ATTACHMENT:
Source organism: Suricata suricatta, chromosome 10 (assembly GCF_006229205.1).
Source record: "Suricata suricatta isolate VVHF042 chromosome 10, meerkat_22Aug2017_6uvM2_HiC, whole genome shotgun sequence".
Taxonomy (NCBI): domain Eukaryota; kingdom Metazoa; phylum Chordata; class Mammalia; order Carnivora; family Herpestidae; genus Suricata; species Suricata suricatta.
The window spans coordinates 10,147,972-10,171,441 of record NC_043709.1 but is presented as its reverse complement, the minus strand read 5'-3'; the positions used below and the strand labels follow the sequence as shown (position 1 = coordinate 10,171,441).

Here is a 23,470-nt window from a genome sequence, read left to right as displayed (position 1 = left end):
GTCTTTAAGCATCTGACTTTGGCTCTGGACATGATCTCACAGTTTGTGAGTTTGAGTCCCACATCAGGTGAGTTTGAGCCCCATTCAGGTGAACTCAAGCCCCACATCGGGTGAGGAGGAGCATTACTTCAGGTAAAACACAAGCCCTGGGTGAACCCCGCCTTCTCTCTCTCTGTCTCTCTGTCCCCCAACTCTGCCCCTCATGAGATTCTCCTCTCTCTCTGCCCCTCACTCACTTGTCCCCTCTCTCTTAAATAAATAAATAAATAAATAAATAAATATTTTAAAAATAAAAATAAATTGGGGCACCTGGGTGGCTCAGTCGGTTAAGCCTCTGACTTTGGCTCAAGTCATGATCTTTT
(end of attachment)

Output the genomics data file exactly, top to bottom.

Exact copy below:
Source organism: Suricata suricatta, chromosome 10 (assembly GCF_006229205.1).
Source record: "Suricata suricatta isolate VVHF042 chromosome 10, meerkat_22Aug2017_6uvM2_HiC, whole genome shotgun sequence".
Taxonomy (NCBI): domain Eukaryota; kingdom Metazoa; phylum Chordata; class Mammalia; order Carnivora; family Herpestidae; genus Suricata; species Suricata suricatta.
The window spans coordinates 10,147,972-10,171,441 of record NC_043709.1 but is presented as its reverse complement, the minus strand read 5'-3'; the positions used below and the strand labels follow the sequence as shown (position 1 = coordinate 10,171,441).

Here is a 23,470-nt window from a genome sequence, read left to right as displayed (position 1 = left end):
GTCTTTAAGCATCTGACTTTGGCTCTGGACATGATCTCACAGTTTGTGAGTTTGAGTCCCACATCAGGTGAGTTTGAGCCCCATTCAGGTGAACTCAAGCCCCACATCGGGTGAGGAGGAGCATTACTTCAGGTAAAACACAAGCCCTGGGTGAACCCCGCCTTCTCTCTCTCTGTCTCTCTGTCCCCCAACTCTGCCCCTCATGAGATTCTCCTCTCTCTCTGCCCCTCACTCACTTGTCCCCTCTCTCTTAAATAAATAAATAAATAAATAAATAAATATTTTAAAAATAAAAATAAATTGGGGCACCTGGGTGGCTCAGTCGGTTAAGCCTCTGACTTTGGCTCAAGTCATGATCTTTT